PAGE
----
The best laptop cooling pads 2019 at a glance:
Kootek Cooler Pad Chill Mat 5Cooler Master Notepal XLThermaltake Massive 20 RGBEnermax TwisterOdio 16Targus Chill MatCooler Master MasterNotepal MakerTree New Bee Cooling PadTeckNet N8 Laptop Cooling PadCooler Master Notepal X-SlimKlim Cool
The best laptop cooling pads of 2019
Kootek makes a highly impressive laptop cooling pad which uses five fans (the one in the middle is a bigger 120mm model, surrounded by 70mm fans) to deliver an impressive amount of cooling – while still remaining quiet to boot.The Chill Mat scores strongly in the versatility stakes as you can switch some of the fans off (it’s possible to have one working, four, or all five), plus it can be raised (using a ratchet mechanism, like a deckchair) through six different height settings depending on your preference (you might want to crank it right up when watching a movie, for example).This cooling pad can take 12-inch to 17-inch laptops, so all common sizes, with a pair of stoppers at the front to prevent the notebook from sliding off. It also boasts a USB hub with two USB 2.0 ports.In short, this is a high quality cooling pad with flexibility in spades, and it benefits from a reasonable mid-range price tag, making it our top pick for an all-rounder that covers everything without doing too much damage to your wallet.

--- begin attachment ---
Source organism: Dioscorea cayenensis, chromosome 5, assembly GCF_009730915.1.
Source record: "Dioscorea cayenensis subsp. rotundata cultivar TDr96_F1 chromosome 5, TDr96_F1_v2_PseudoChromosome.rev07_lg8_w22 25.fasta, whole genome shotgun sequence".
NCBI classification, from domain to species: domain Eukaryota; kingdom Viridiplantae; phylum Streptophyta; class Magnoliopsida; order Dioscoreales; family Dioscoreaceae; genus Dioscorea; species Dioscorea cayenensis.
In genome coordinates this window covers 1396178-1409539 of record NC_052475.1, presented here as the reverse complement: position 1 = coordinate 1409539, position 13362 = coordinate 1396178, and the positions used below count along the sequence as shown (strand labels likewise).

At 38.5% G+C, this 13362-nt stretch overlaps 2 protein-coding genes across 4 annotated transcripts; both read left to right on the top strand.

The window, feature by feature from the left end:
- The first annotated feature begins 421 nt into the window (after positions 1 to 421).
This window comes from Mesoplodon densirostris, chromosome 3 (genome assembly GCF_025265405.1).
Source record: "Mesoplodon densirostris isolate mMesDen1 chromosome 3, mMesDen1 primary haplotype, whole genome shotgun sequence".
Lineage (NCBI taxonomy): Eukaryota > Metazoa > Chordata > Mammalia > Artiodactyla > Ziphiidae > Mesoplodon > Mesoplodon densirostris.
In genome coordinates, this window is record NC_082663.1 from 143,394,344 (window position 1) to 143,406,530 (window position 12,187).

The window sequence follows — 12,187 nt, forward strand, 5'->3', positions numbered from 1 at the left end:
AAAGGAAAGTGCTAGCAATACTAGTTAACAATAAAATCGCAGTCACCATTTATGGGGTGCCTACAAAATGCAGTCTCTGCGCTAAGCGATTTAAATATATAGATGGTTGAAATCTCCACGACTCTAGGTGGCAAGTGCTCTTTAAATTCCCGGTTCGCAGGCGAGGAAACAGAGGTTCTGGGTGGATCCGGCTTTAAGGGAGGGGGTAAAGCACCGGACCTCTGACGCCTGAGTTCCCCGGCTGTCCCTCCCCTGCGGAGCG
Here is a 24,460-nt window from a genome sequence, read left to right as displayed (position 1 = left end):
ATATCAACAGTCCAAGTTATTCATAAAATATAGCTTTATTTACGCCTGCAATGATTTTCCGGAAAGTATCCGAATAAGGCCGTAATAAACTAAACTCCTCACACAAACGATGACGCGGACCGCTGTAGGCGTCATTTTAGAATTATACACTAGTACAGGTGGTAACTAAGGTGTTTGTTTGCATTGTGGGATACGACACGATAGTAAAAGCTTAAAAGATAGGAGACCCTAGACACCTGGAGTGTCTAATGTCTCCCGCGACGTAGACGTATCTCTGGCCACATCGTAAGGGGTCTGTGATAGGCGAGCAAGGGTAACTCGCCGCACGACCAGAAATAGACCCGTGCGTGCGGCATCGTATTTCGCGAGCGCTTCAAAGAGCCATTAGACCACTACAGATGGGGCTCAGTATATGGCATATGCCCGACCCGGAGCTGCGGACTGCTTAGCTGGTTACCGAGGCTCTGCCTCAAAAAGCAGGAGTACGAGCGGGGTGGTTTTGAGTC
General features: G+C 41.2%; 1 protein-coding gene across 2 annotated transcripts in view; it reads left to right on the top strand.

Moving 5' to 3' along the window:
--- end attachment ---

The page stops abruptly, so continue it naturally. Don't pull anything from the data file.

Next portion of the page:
Cooler Master knows cool, you would hope, and the firm’s Notepal is a winner in our books. Using a single large 230mm fan – which is impressively quiet, we might add – it has a fan speed controller, and is designed to pipe ‘optimal airflow’ through your laptop. Indeed, it shifts an impressive amount of air, being rated at 89.8 cubic feet per minute; a very effective level of cooling.This device also benefits from a slightly tilted ergonomic design, aiming to give you the best angle to use your notebook’s keyboard, along with nonslip feet for stability when placed on a surface. As an added bonus, there are three USB ports around the back.The Notepal XL is capable of holding laptops up to 17-inches in size, and to cap things off, it’s reasonably priced for the cooling performance you’re getting here. This product is a very close second to the Kootek, but just loses out on the versatility front. If you can’t find the Kootek outside of the US – in some regions stock seems very thin on the ground – then this is a great alternative for powerful cooling.